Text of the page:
‘Disappearer’ (2001–4), taking its title from a Sonic Youth song, re-appeared repeatedly in Eva Rothschild’s early shows. I came across it for the first time at The Showroom Gallery in 2001 where it hung from an invisible wire in mid air. The ‘sculpture’ is a spiky sphere formed from an arrangement of coloured incense sticks, one or two of which are lit every day until the object begins to literally disappear, transforming gradually into a perfumed smoke which fills the space atmospherically, expanding beyond the small proportions of the original object. The scent is evocative of ‘alternative’ shops in Camden Market, students escaping to India on the hippie trail and a generalised sense of ‘spaces for meditation’. For me, ‘Disappearer’, with its dematerialization of ‘truth to materials’, its corruption of the modernist sculptural form by way of an engagement with peripheral atmospherics, is a key piece which sets the tone for much of what Rothschild’s work is about. By Gemma de Cruz
Dublin-born Rothschild arrived in London via Glasgow in early 2000. She’d shown at The Modern Institute in 1999 and her first solo London outing at the Showroom followed on from Jim Lambie and Clare Barclay. It was no surprise when The Whitechapel grouped these artists in its ‘new generation’ show, Early One Morning, in 2002, which claimed to identify ‘new trends in sculpture.’
Rothschild was soon tagged as the artist who combined minimalism with magic; her predominantly black sculptures referenced New Age mysticism or hinted at the occult. She questioned how certain objects come to embody such powerful connotations within belief systems by taking them out of their usual contexts and repositioning them in the gallery within works of art – examining their power beyond mere materiality. Even the slightest hint of a recognized motif or symbol would spark an association, be it witches, wolves, paganism, incense, voodoo or the Californian hippie movement. Rothschild puts counterculture on a par with New Age religion and spirituality; for her, movements that people in search of an identity head towards for an answer.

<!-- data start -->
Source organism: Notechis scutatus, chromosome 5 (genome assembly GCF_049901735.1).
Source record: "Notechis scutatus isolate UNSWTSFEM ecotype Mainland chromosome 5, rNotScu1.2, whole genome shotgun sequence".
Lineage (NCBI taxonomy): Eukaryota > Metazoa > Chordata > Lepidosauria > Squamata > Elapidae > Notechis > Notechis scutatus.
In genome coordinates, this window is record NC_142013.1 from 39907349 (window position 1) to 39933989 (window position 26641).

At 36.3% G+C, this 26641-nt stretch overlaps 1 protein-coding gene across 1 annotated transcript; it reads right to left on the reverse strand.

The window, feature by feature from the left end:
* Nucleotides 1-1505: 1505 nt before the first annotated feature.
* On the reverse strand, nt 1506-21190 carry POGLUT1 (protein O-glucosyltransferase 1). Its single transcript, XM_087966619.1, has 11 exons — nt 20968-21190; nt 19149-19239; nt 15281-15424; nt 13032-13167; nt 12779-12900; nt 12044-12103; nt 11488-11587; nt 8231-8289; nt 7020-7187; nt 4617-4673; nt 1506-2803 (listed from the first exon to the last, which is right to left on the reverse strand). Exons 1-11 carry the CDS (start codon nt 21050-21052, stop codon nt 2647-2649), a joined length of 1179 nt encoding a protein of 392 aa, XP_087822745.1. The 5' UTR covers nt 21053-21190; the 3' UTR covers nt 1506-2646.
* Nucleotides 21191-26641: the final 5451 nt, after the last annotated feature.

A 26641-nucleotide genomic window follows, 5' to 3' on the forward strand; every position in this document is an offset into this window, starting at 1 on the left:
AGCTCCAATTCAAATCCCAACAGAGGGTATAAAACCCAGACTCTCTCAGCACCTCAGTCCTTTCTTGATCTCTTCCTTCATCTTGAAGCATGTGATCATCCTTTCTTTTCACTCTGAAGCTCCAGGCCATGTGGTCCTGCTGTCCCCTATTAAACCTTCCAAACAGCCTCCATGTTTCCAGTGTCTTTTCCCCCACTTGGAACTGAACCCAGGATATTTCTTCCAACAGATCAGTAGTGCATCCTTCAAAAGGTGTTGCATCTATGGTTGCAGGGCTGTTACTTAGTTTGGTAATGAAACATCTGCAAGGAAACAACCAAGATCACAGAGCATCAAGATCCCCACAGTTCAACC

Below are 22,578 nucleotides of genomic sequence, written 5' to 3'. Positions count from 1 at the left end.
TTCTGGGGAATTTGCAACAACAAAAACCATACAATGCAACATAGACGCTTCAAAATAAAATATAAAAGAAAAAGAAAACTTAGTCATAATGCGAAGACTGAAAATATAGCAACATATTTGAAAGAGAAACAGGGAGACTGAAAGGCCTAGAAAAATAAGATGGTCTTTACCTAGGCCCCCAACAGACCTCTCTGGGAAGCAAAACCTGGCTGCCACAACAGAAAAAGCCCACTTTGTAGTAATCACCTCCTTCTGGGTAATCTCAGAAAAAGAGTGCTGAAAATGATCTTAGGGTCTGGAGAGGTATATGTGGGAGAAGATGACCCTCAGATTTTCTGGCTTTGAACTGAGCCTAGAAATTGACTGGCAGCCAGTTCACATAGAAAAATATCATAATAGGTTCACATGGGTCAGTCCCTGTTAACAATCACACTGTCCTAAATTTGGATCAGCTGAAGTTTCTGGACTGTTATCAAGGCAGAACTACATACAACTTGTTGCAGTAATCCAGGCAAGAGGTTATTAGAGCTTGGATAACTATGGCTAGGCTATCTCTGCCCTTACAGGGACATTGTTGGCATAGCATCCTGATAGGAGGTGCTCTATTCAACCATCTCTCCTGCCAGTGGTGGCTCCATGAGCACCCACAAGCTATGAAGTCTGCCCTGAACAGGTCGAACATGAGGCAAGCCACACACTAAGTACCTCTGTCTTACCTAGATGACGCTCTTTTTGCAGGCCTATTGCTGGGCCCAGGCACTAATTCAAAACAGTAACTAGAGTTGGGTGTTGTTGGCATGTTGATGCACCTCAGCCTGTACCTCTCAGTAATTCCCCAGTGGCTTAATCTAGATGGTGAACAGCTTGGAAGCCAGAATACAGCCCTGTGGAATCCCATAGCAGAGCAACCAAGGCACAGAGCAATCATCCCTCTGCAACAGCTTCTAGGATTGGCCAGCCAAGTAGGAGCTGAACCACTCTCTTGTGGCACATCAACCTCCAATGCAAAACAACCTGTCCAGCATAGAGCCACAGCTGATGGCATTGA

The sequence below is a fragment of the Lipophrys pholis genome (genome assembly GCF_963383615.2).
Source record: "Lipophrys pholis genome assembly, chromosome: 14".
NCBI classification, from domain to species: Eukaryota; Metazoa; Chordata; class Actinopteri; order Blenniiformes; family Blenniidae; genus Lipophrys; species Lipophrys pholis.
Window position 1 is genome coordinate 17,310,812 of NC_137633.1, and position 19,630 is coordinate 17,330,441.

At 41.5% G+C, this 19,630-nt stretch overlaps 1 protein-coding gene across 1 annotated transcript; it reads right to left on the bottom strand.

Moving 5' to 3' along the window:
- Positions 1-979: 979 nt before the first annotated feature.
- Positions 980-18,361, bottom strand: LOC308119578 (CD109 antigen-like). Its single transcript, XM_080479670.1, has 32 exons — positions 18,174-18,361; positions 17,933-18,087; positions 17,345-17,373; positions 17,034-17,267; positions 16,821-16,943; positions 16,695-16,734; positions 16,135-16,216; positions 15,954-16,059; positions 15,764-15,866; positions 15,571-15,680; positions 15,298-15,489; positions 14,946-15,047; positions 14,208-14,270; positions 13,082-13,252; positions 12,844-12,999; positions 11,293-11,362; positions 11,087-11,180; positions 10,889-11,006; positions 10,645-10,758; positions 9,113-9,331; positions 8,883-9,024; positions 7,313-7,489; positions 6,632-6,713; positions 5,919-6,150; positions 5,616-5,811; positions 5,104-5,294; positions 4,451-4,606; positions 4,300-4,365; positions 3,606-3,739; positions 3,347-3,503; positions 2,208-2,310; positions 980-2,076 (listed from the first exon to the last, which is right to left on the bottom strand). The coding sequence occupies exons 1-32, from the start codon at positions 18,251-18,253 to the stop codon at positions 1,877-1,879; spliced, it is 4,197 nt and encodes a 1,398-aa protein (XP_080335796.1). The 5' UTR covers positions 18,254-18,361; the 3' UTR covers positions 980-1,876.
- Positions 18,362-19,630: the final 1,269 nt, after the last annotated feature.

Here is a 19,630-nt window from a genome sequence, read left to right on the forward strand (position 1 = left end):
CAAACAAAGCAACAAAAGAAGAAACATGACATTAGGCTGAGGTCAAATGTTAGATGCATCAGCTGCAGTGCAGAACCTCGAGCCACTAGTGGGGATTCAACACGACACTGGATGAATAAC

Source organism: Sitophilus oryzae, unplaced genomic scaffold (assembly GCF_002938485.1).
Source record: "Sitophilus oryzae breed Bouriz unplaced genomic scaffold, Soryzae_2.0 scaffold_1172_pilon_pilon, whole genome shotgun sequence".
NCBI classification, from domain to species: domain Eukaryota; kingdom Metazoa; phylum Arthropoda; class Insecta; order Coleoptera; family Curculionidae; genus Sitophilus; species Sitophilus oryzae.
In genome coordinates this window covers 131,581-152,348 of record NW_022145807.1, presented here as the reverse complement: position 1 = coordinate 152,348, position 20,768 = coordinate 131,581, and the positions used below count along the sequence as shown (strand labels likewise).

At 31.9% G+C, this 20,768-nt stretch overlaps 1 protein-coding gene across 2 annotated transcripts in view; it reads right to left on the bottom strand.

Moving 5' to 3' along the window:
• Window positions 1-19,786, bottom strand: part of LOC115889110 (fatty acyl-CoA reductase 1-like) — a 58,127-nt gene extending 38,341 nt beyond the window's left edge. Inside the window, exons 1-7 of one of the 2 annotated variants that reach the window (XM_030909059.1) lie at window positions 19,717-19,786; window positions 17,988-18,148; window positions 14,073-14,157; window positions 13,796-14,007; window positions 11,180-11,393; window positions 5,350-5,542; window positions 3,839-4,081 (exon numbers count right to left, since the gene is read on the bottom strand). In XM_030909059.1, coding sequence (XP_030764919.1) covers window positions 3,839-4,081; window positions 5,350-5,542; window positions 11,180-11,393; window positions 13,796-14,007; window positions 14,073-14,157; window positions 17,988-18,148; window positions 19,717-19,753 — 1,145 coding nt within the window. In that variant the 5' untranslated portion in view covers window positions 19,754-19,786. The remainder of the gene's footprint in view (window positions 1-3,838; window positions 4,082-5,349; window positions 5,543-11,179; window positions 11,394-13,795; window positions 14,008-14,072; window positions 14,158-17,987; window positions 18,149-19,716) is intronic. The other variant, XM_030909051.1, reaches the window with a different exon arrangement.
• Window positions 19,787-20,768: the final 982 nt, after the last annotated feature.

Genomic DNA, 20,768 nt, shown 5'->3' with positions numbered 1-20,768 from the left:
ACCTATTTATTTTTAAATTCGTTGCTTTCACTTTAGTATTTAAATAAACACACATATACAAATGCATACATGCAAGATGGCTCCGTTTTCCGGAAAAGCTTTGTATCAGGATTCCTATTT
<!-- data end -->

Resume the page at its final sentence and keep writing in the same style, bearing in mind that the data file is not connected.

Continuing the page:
It’s Rothschild’s interest in these sub-cultures, or perhaps her own lack of belief in them, that makes her work so twisted. Many of her sculptures are like visual puzzles, incorporating spirals, hoops or woven images: they’re akin to brain-teasers that ultimately lead nowhere while suggesting that they do. As part of her practice, Rothschild has made a consistent body of wall-based works incorporating black leather and fluorescent strips woven into images, depicting scenes you might find on a teenage goth’s bedroom wall. At the bottom of the images, the strips are left to hang down, like the fringes on leather jackets worn by metallers or bikers. These echo the falling strips in larger sculptural works such as ‘High Times’ (2002) and are a recurrent motif in her work, at once solid and fluid.
Looking at Rothschild’s work isn’t always straightforward; she pulls on notions of teenage pop culture